Dear West End Producer: ‘Has Twitter forced actors to become brands?’

West End Producer West End Producer Photo: Matt Crockett
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I wouldn’t say social media has forced actors to become a brand – rather just to be more aware of how they can market themselves. With the everyday use of social media and importance of having an online presence, actors must now be savvy and know how to put themselves out there.

Many agents expect an actor to have a Twitter account and website – although I wouldn’t say a website is essential. In fact, some actors’ websites look more like webshites, dear.

It is a sad truth, but some directors and producers will actively check an actor’s Twitter followers before offering them the job – and sometimes it can be the thing that loses them the role. Having a bit of a name is important in commercial theatre, and if two actors are perfectly suited for a role, but one has 10,000 followers and the other has 100, it’s obvious who will get it.

So, as you see, it’s not all about talent these days. Particularly in bigger shows, producers want actors who have influence and will help sell tickets.

You ask if social media makes actors aim to be a celebrity. Any actor can be a minor celeb if they have a little following, or have the odd fan who likes their work.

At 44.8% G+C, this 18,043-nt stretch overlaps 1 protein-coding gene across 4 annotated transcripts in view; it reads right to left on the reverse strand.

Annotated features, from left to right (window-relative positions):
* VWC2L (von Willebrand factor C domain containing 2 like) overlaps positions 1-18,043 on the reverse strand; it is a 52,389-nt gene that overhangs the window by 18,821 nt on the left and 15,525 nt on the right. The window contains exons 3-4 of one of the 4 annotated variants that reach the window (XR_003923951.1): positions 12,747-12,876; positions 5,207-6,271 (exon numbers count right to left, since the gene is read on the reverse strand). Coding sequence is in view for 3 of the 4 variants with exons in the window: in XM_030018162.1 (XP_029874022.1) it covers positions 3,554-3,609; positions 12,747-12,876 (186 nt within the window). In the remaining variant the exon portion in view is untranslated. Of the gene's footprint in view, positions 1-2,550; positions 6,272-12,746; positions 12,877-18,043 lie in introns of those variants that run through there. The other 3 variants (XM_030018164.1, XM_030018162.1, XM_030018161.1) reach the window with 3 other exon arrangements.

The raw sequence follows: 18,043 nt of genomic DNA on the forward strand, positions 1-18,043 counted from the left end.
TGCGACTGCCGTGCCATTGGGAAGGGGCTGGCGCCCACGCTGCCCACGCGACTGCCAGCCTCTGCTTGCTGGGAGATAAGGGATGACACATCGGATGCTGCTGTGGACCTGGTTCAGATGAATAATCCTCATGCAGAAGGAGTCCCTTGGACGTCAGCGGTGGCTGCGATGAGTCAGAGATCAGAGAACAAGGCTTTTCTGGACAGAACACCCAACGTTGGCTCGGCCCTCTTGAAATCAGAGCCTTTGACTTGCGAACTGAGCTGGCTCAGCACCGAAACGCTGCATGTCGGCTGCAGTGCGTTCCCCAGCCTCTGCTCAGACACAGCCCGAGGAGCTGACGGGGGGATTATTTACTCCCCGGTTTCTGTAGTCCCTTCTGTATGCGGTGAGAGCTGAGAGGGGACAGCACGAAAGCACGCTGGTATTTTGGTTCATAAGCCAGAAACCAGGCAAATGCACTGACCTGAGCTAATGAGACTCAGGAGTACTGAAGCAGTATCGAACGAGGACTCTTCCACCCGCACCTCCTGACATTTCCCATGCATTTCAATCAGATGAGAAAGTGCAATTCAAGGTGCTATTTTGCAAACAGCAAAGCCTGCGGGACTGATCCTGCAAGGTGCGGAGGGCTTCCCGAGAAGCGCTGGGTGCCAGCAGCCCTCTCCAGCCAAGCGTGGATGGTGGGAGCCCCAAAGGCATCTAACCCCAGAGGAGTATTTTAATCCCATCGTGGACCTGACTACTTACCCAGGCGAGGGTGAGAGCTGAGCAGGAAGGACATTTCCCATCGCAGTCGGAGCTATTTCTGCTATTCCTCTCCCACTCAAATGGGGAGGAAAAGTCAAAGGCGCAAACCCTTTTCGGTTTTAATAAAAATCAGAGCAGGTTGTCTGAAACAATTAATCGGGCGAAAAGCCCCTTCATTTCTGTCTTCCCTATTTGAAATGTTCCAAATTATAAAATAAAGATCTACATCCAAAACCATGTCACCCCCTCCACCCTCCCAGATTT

Twitter allows fans to contact actors easily and in the public domain. Some actors love responding to their fans and having an open dialogue with them. However, others simply don’t have the time or energy – and much prefer spending their time concentrating on the show.

Also – you can’t always believe a person’s Twitter account. Sometimes an actor will have bought followers, so it appears that they have thousands, but in fact most of them are fake. This is very easy to spot – as all of their followers will have no followers themselves, and will never tweet. Don’t do it. You’re better off having fewer followers who are real.

Another cheeky thing is when people start their own fake ‘fan’ Twitter pages. It’s very simple to do. An actor just opens another Twitter account and pretends it’s run by their fans – but they’re actually running it themselves (usually alone at night, naked, while staring at production photos of themselves). I’ve even heard of people starting fake Twitter accounts to tweet how good they thought they were in the show. It’s so easy to spot. These people think they’re being clever. But they’re just being desperate divas, dear.

To conclude, the best way actors can utilise social media is by using it to spread the word about their work and allow fans and fellow professionals to know what shows they’re doing. It’s not about trying to be a celeb, or being a brand – it’s simply about marketing yourself. Besides, an actor is their own business.

And regarding becoming a celebrity – if an actor has the talent, they will hopefully get that anyway (although sometimes the talent required is simply having no talent – take Joey Essex for example, dear).

Send questions to your dear agony aunt via Twitter @westendproducer